If there is any word that gets under our skin, causing us to flare and to react with passion it is “censorship.”
The week of Sept. 25-Oct. 2 is Banned Book Week and its imminent arrival provides reason to consider the specter of censorship, in particular since these extremely uncivil times, and the tenor of divisive political and cultural discourse, harmonize with the siren song of the censor. Extremists relish the notion of silencing opponents, of stifling ideas they do not share, and extremism seems to be, increasingly, the mode of the day.
The censor — whether sanctioned by government or not — is an insidious and key factor in the rise of oppression of all sorts: political, cultural, religious. The censor plays a central role in the ascendancy to power of particular groups and ideologies, and in the maintenance of repressive institutions.
Censorship, the silencing of free expression, the denial of the freedom to consider ideas of all kinds, in all forms, is the ultimate poison — in particular in a democracy, in which the ability of citizens to intelligently reckon with a full spectrum of ideas is at the core of the system.
If we deny freedom of expression to those whose ideas we reject, what kind of freedom do we have?
Censorship is a self-defeating act, for individuals and societies; the flexibility needed for a culture to survive grows in the open exchange of ideas. Where once censors simply killed those with whom they disagreed, or burned their books and pamphlets, now they seek to have the works banned, shut away from readers’ eyes. Often they claim their purpose is to defend children — a weak maneuver that ignores the fact that the power of youth to exercise judgment in the face of competing ideas and expressions is critical to the development of sound adults. If a young person has the ability to read a work, they have the ability to engage in discussion of the elements of that work with adults; they have the ability to learn from it. They have the ability to reject it on grounds other than the whim of authority. They learn to discern quality by setting it off against that which lacks quality.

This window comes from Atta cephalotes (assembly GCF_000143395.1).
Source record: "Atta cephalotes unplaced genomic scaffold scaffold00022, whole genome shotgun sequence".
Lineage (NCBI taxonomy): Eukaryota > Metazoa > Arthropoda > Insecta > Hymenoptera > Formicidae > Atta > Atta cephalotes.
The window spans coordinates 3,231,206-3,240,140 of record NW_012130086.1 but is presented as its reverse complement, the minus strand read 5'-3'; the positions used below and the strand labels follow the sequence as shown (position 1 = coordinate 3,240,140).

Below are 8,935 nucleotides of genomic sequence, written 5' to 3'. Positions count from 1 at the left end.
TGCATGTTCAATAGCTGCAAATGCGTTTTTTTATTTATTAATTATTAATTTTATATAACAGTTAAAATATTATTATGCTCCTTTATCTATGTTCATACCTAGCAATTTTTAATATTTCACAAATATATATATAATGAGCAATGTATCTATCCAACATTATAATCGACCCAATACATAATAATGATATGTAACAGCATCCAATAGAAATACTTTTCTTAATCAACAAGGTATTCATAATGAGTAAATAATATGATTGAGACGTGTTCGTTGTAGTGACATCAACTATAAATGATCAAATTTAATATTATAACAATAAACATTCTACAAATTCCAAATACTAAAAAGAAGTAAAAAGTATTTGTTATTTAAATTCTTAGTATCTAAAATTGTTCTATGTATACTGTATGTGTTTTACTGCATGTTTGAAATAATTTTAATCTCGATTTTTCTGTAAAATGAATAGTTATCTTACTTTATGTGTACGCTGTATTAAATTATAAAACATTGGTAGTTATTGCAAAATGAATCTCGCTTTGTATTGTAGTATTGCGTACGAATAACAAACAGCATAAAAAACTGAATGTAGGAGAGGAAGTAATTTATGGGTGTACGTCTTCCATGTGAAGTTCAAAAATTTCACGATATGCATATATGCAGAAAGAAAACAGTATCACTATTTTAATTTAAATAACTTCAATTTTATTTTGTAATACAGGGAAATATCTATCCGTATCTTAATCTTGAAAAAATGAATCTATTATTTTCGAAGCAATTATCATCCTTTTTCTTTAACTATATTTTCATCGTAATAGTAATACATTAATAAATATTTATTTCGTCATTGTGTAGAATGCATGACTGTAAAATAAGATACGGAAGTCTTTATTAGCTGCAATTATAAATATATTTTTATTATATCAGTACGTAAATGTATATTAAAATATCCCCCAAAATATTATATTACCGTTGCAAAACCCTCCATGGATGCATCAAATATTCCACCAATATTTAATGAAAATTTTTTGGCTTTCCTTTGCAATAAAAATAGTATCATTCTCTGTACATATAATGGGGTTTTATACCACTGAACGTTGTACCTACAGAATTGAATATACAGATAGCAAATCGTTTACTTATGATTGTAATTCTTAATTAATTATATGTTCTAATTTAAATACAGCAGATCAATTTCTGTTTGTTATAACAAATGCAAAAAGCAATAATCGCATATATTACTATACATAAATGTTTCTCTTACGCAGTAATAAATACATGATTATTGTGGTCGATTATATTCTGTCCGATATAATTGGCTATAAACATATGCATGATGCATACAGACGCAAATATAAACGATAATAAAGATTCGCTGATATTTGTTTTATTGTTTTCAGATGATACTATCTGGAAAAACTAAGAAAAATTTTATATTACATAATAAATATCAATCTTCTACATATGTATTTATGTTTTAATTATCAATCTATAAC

Censorship is the companion of prejudice and, as William Hazlitt noted, “Prejudice is the child of ignorance.” There is plenty of ignorance to go around in this species of ours; to compound it with censorship, to deny intellectual and emotional options and opportunities, only amplifies the problem. It never solves the problem.
One has only to review the lists of books banned in this society (or that censors have sought to ban) to realize the tremendous loss we would have suffered had the bans persisted.
Novels censors attempted to ban in the 20th century include “The Great Gatsby,” “The Grapes of Wrath,” “Ulysses,” “The Lord of the Flies,” “1984,” “Of Mice and Men,” “Catch 22,” “Brave New World,” “The Sun Also Rises,” “The Invisible Man,’ “Native Son,” “The Satanic Verses” (for which the Ayatollah Khomeini issued a death sentence on the author, Salman Rushdie, and his publishers), and “The Jungle.”
Among the books attacked by the censors most often in 2009 were “To Kill a Mockingbird,” “Catcher in the Rye” and “The Color Purple.”
Ideologues of all stripes seek to prohibit the dissemination of ideas and images they cannot comprehend or that threaten their ability to achieve a measure of self-satisfaction. When they win, we all ultimately suffer. Freedom of expression and the freedom to entertain ideas is the bedrock of enlightened, productive and civil human experience.
This year, Banned Book Week’s slogan is a variation on a theme sounded by Voltaire: “Think for Yourself, and Let others Do the Same.” We cannot expect others to come to reasonable thoughts without a full library at hand. Karl Isberg